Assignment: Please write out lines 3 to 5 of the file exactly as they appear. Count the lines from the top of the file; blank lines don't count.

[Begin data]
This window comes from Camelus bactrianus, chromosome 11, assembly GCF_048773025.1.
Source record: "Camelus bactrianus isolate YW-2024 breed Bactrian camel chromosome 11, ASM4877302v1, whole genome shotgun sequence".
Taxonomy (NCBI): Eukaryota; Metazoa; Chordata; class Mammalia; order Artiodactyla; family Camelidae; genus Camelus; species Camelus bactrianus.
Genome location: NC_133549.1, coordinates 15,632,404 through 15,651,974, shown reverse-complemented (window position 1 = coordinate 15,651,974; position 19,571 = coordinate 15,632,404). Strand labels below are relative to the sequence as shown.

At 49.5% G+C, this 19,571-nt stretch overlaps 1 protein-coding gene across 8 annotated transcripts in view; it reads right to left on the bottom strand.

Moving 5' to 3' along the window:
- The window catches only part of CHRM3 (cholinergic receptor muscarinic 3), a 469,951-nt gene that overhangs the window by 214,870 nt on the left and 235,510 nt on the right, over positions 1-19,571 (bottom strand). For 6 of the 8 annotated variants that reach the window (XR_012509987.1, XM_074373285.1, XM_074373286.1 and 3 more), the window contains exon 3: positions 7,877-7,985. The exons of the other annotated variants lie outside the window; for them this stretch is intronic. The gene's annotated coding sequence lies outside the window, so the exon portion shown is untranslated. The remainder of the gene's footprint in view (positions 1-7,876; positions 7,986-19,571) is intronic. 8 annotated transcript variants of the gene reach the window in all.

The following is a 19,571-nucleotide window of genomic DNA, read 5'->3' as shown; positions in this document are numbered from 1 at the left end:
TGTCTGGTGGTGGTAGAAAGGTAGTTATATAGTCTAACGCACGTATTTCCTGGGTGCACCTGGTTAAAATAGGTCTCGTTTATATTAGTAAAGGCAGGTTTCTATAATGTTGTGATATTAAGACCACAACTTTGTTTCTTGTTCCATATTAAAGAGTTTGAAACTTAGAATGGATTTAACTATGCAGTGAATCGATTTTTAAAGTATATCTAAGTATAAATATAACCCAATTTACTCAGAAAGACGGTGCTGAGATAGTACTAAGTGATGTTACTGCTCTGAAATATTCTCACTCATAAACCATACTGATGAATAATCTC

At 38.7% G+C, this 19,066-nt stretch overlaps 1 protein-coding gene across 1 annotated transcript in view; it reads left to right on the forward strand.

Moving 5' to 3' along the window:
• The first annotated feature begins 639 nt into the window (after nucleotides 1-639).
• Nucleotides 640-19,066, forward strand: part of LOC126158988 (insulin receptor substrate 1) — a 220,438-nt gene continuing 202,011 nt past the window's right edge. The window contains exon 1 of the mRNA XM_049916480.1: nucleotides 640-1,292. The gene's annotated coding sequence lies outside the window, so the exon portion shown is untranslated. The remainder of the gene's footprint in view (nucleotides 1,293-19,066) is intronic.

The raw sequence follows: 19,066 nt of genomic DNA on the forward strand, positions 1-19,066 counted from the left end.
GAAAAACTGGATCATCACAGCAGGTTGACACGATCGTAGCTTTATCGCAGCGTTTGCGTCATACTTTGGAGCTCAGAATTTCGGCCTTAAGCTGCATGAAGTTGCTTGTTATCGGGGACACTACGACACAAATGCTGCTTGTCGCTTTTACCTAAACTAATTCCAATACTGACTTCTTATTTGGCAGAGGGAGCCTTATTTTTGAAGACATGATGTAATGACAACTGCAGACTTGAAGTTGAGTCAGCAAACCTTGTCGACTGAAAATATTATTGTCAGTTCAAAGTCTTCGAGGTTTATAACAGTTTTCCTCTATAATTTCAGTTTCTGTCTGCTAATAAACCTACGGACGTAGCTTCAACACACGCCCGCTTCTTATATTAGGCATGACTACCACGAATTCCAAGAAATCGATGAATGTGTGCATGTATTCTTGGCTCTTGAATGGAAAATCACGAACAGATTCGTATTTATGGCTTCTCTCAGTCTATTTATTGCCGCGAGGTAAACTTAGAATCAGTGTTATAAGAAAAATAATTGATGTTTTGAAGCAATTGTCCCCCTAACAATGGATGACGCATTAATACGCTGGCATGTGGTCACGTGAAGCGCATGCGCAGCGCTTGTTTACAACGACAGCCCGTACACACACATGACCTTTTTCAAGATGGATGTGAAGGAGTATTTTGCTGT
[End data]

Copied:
Taxonomy (NCBI): Eukaryota; Metazoa; Chordata; class Mammalia; order Artiodactyla; family Camelidae; genus Camelus; species Camelus bactrianus.
Genome location: NC_133549.1, coordinates 15,632,404 through 15,651,974, shown reverse-complemented (window position 1 = coordinate 15,651,974; position 19,571 = coordinate 15,632,404). Strand labels below are relative to the sequence as shown.

At 49.5% G+C, this 19,571-nt stretch overlaps 1 protein-coding gene across 8 annotated transcripts in view; it reads right to left on the bottom strand.